A bipartisan Harvard University project aimed at protecting elections from hacking and propaganda will release its first set of recommendations today on how U.S. elections can be defended from hacking attacks. The 27-page guidebook shown to Reuters ahead of publication calls for campaign leaders to emphasize security from the start and insist on practices such as two-factor authentication for access to email and documents and fully encrypted messaging via services including Signal and Wickr. The guidelines are intended to reduce risks in low-budget local races as well as the high-stakes Congressional midterm contests next year. Though most of the suggestions cost little or nothing to implement and will strike security professionals as common sense, notorious attacks including the leak of the emails of Hillary Clinton’s campaign chair, John Podesta, have succeeded because basic security practices were not followed.
With gerrymandering being one of the highest-profile cases to go before the U.S. Supreme Court this session , the issue has taken center stage as lawmakers prepare for another round of redistricting based off the 2020 census. Lawmakers across the country re-draw political district boundaries every decade, but gerrymandering happens when those lines are drawn to give themselves an unfair advantage. Redistricting is a normal and important element of U.S. government, but the line between redistricting and gerrymandering can be fuzzy. With technology drastically improving mapping software and the data behind it, there are more tools to effectively gerrymander districts than ever before. “Redistricting has always been a controversial issue because it’s political,” said Dr. Susan MacManus, a political science professor at the University of South Florida. “You really have to go back, some of the odd-shaped districts are the result of, actually, an order of the U.S. Supreme Court years ago.”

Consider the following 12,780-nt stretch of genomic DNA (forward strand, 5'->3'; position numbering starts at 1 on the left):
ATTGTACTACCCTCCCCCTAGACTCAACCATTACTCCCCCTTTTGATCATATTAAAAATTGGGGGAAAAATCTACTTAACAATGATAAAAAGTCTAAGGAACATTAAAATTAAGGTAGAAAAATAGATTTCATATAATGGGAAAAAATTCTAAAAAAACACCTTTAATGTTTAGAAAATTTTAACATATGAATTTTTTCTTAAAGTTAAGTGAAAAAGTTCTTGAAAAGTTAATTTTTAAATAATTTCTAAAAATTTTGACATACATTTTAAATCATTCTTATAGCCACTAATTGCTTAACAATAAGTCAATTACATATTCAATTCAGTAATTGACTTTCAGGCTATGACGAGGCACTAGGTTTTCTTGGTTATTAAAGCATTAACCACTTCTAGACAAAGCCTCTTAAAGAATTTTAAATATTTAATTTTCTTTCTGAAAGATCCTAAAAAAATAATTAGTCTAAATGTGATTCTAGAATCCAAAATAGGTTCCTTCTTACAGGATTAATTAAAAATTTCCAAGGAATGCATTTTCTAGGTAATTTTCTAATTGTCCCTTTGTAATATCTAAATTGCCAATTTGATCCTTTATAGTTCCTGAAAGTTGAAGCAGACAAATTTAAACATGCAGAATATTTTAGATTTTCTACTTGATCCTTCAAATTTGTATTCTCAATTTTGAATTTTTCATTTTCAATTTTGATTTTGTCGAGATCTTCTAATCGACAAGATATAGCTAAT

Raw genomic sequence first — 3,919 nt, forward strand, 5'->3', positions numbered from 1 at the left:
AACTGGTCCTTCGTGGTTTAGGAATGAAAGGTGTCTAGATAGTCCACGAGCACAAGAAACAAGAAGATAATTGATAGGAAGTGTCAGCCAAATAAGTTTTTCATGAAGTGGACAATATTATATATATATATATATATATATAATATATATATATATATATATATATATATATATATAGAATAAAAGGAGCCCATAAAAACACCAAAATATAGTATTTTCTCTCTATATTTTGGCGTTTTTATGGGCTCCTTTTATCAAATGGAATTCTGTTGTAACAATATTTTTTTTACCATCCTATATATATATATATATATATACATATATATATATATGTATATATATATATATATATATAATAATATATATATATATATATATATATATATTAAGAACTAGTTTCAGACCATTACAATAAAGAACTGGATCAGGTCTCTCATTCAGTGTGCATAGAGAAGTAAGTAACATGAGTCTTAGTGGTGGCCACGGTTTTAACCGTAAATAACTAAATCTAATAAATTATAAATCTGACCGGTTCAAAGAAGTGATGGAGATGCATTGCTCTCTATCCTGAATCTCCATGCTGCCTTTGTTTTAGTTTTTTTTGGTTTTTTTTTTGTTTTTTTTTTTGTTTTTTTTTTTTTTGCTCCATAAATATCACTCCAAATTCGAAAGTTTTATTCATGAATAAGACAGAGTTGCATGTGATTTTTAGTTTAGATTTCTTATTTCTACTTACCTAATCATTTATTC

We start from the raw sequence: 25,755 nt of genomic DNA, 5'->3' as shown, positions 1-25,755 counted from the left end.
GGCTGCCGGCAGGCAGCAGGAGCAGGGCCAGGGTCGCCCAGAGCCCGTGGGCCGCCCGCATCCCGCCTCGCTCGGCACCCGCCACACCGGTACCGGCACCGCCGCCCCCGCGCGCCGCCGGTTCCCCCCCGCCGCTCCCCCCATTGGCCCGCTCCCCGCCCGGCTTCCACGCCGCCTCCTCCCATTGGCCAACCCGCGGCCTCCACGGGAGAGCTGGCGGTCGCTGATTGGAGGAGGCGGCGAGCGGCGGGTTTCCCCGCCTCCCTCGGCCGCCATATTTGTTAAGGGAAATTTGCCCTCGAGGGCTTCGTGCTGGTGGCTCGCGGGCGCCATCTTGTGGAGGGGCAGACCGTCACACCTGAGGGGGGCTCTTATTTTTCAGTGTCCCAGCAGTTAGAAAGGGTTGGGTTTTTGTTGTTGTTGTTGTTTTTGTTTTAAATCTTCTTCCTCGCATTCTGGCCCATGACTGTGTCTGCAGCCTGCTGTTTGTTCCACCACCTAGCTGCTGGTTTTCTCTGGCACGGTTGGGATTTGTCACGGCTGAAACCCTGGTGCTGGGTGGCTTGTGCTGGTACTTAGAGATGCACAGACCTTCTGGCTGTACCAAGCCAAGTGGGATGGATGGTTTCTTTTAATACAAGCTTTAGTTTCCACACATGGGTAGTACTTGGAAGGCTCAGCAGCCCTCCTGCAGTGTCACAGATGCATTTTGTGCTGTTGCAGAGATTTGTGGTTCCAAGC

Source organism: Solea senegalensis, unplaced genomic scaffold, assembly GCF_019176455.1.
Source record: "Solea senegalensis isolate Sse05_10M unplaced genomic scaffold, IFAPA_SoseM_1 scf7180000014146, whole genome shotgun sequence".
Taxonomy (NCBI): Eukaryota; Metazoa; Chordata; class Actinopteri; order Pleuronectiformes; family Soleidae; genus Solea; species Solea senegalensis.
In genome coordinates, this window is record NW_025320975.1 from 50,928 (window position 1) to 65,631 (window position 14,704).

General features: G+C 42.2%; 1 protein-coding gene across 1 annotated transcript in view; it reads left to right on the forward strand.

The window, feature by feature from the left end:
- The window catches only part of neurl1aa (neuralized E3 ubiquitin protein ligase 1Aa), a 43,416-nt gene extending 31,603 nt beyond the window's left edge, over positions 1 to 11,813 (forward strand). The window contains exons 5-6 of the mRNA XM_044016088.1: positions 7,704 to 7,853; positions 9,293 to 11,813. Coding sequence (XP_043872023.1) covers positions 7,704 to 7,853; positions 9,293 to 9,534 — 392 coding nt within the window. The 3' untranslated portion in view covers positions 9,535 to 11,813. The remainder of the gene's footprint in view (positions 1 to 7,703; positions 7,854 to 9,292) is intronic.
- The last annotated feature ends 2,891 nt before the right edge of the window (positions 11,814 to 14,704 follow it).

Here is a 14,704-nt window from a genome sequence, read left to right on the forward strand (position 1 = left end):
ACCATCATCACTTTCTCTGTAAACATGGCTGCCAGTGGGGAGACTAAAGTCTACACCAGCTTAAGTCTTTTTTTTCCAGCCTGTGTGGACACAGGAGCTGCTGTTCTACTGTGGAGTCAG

National: Top Russian Official Tried to Broker ‘Backdoor’ Meeting Between Trump and Putin | The New York Times
A senior Russian official who claimed to be acting at the behest of President Vladimir V. Putin of Russia tried in May 2016 to arrange a meeting between Mr. Putin and Donald J. Trump, according to several people familiar with the matter. The news of this reached the Trump campaign in a very circuitous way. An advocate for Christian causes emailed campaign aides saying that Alexander Torshin, the deputy governor of the Russian central bank who has been linked both to Russia’s security services and organized crime, had proposed a meeting between Mr. Putin and Mr. Trump. The subject line of the email, turned over to Senate investigators, read, “Russian backdoor overture and dinner invite,” according to one person who has seen the message.
There were 140 confirmed crossover votes in the Sept. 26 Republican runoff for the U.S. Senate, and none will be investigated further for possible prosecution, Secretary of State John Merrill announced in a press release today. Last month, Merrill’s office had compiled a preliminary list of 674 crossover votes in 41 counties and sent them to probate offices for verification. Of those, 534 turned out to be mistakes by a poll worker, another election worker or the voter, Merrill said. Merrill said he called the probate judges from the 20 counties with 140 confirmed crossover votes. “After these reviews and the conversations were completed, there were no instances in which a local Probate Judge deemed it necessary to pursue additional investigations that could potentially lead to prosecution,” Merrill said. “Without new information being introduced in this review, this matter is now considered closed.”
When you cast your vote, do you ever wonder whether it’s being accurately counted? The League of Women Voters supports election integrity and public confidence in our electoral process. To that end, we applaud the State of Connecticut’s post-election audits and encourage citizens to be volunteer observers when these audits are conducted. For the election that took place on Nov. 7, audits will begin on Nov. 22. After each election in Connecticut, audit locations are chosen by lottery. For example, this October the results of the September primary elections were audited at 5 percent of the polling locations where voting took place. The polling locations were in various municipalities around the state: Bridgeport, Cheshire, Greenwich, New Haven, New London, Newtown, and Stratford. Audit results are analyzed by the University of Connecticut, the Secretary of the State’s Office, and the State Elections Enforcement Commission.